Someday, friends. Someday I will be on the cover of Butt.
Allow me to make this clear: I wanted a bigger butt. My mother’s clan is a flat-butted folk, as is my father’s, so there was never a question of me having anything that might qualify as “booty.” This worked fine throughout the ’90s, when the collective goal seemed to be to stay as tiny as possible, and throughout the aughts I simply didn’t allot much time to considering my rear end. It was functional, not decorative, in my mind, and as long as three-way mirrors revealed nothing unsightly I was prepared to live with the prairie-like Whitefield-Madrano derrière the rest of my days.
I’m still not sure what prompted my recent malcontent with the state of my behind. Some might blame Kim Kardashian; some might blame an ever-shifting lexicon that gave way to words like “bootylicious”; some might, after a bit of cultural archaeology, blame a delayed response to Sir Mix-a-Lot or even Freddie Mercury for making me believe that were I a fat-bottomed girl, I just might make the world go round. Me, I’m just as willing to assign responsibility to my relatively newfound interest in strength training. After seeing how, by simply raising and lowering weights for a certain amount of time, I could make my biceps suddenly, proudly appear after a lifetime of ignoring their clandestine service, I may well have just wanted to develop every muscle in my body to the best of my ability. And can I help it if the gluteus maximus is one of the largest muscles in the human body?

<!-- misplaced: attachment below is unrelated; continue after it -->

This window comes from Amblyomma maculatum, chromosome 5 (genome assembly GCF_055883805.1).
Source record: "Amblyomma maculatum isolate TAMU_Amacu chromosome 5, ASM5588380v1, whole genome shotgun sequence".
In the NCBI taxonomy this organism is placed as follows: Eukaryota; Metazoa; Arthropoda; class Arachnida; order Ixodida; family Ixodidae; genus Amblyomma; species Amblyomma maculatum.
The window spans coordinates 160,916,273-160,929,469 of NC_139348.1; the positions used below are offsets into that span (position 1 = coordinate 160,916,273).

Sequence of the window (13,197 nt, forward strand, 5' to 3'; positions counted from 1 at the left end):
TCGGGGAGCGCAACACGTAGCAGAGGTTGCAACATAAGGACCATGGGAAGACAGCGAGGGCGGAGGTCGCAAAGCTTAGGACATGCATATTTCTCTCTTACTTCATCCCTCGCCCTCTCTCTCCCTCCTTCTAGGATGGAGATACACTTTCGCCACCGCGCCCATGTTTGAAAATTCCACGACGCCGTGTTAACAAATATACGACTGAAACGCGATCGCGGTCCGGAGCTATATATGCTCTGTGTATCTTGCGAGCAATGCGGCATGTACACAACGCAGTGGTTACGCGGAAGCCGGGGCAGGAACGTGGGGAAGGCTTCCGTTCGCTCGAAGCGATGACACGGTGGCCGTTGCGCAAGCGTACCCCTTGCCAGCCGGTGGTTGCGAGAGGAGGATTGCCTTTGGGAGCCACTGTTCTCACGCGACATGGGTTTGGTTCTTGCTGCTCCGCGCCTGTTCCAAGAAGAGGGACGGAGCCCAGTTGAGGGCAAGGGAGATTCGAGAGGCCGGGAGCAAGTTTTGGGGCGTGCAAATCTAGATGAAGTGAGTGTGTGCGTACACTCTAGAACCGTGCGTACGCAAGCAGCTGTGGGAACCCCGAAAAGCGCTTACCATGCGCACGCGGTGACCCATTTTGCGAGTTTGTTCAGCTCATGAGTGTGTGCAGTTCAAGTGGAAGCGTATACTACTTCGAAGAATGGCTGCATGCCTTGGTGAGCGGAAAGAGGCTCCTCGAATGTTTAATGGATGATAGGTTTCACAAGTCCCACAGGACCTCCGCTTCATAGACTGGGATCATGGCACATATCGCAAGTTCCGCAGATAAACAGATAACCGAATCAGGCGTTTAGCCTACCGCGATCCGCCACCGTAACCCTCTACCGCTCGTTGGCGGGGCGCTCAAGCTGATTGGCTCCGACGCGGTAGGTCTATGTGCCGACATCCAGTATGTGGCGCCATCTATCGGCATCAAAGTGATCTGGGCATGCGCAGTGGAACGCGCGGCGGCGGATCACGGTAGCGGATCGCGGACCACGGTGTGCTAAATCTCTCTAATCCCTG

There is much to say about the above possibilities, both about cultural dictation of “in” body parts and about the relationship between strength training and one’s vision of the ideal body. That is not what this post is about.
My plan to transform into a baby-got-back type worked, in that my posterior is now, instead of board-flat, curved like the Ohio countryside. Which is to say, still basically flat, but with more curve than you might expect from, say, Nebraska. (Hey, you can’t change your genes.) I do notice a difference, but it’s more tactile than visual, so you’ll just have to trust me when I tell you that my buns are as steel-like as can reasonably be expected of a thirtysomething woman whose livelihood involves sitting in chairs in front of glowing boxes. I can tell a difference in how my butt looks on yoga pants, but the casual observer of my butt (and to my knowledge, there are no studied observers of my butt) probably wouldn’t. This was good enough for me.
Speaking of yoga pants, I hadn’t left mine in months. At least, I hadn’t left the general sartorial realm of yoga pants for months, through book-writing and surgery-recovering (and book-writing-recovery). So when I took my first in-office gig in nearly a year a few weeks ago, I was actually sort of eager to leave stretchy materials for a while and put my closetful of work dresses to use. But to my surprise, some of those dresses didn’t fit right anymore. Specifically, the dresses that I’d had tailored to fit my body didn’t fit right anymore. They still fit fine in the waist, which is where I tend to store excess body fat, and everywhere else, but sure enough, around the hips—which is to say, around the butt—the fabric clung. Enough so that one dress that used to perfectly skim my body now has to be tugged down, which means it rides up when I walk. It still fits, it just doesn’t’t fit well.